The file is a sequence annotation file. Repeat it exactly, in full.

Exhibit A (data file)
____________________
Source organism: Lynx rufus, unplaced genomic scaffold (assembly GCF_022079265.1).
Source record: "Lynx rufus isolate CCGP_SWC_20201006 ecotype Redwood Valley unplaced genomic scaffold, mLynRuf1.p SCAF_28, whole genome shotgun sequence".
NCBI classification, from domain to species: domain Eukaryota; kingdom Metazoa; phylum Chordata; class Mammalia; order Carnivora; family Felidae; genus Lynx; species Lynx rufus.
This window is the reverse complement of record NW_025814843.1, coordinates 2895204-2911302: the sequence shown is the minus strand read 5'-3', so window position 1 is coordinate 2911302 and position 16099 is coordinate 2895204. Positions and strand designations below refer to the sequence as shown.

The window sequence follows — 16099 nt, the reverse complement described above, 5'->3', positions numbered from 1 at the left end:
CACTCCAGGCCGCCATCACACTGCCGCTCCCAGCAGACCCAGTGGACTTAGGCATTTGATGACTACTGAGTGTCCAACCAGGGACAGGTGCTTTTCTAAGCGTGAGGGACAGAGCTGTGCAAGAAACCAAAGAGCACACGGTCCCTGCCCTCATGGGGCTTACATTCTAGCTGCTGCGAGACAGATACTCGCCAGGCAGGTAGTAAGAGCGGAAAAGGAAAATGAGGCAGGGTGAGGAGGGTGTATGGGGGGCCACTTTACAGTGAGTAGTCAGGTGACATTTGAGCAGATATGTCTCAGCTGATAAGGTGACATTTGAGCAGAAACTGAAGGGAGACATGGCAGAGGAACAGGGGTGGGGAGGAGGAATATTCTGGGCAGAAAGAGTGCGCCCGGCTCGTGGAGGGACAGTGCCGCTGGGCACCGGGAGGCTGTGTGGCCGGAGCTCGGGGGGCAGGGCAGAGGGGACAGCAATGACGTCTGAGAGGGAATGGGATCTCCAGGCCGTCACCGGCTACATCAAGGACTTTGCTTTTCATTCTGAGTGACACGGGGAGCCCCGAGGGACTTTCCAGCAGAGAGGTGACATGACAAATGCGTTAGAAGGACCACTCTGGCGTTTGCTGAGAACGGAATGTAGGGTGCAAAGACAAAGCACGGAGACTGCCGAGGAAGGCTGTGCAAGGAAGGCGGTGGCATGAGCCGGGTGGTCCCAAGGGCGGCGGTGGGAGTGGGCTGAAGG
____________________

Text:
Source organism: Lynx rufus, unplaced genomic scaffold (assembly GCF_022079265.1).
Source record: "Lynx rufus isolate CCGP_SWC_20201006 ecotype Redwood Valley unplaced genomic scaffold, mLynRuf1.p SCAF_28, whole genome shotgun sequence".
NCBI classification, from domain to species: domain Eukaryota; kingdom Metazoa; phylum Chordata; class Mammalia; order Carnivora; family Felidae; genus Lynx; species Lynx rufus.
This window is the reverse complement of record NW_025814843.1, coordinates 2895204-2911302: the sequence shown is the minus strand read 5'-3', so window position 1 is coordinate 2911302 and position 16099 is coordinate 2895204. Positions and strand designations below refer to the sequence as shown.

The window sequence follows — 16099 nt, the reverse complement described above, 5'->3', positions numbered from 1 at the left end:
CACTCCAGGCCGCCATCACACTGCCGCTCCCAGCAGACCCAGTGGACTTAGGCATTTGATGACTACTGAGTGTCCAACCAGGGACAGGTGCTTTTCTAAGCGTGAGGGACAGAGCTGTGCAAGAAACCAAAGAGCACACGGTCCCTGCCCTCATGGGGCTTACATTCTAGCTGCTGCGAGACAGATACTCGCCAGGCAGGTAGTAAGAGCGGAAAAGGAAAATGAGGCAGGGTGAGGAGGGTGTATGGGGGGCCACTTTACAGTGAGTAGTCAGGTGACATTTGAGCAGATATGTCTCAGCTGATAAGGTGACATTTGAGCAGAAACTGAAGGGAGACATGGCAGAGGAACAGGGGTGGGGAGGAGGAATATTCTGGGCAGAAAGAGTGCGCCCGGCTCGTGGAGGGACAGTGCCGCTGGGCACCGGGAGGCTGTGTGGCCGGAGCTCGGGGGGCAGGGCAGAGGGGACAGCAATGACGTCTGAGAGGGAATGGGATCTCCAGGCCGTCACCGGCTACATCAAGGACTTTGCTTTTCATTCTGAGTGACACGGGGAGCCCCGAGGGACTTTCCAGCAGAGAGGTGACATGACAAATGCGTTAGAAGGACCACTCTGGCGTTTGCTGAGAACGGAATGTAGGGTGCAAAGACAAAGCACGGAGACTGCCGAGGAAGGCTGTGCAAGGAAGGCGGTGGCATGAGCCGGGTGGTCCCAAGGGCGGCGGTGGGAGTGGGCTGAAGG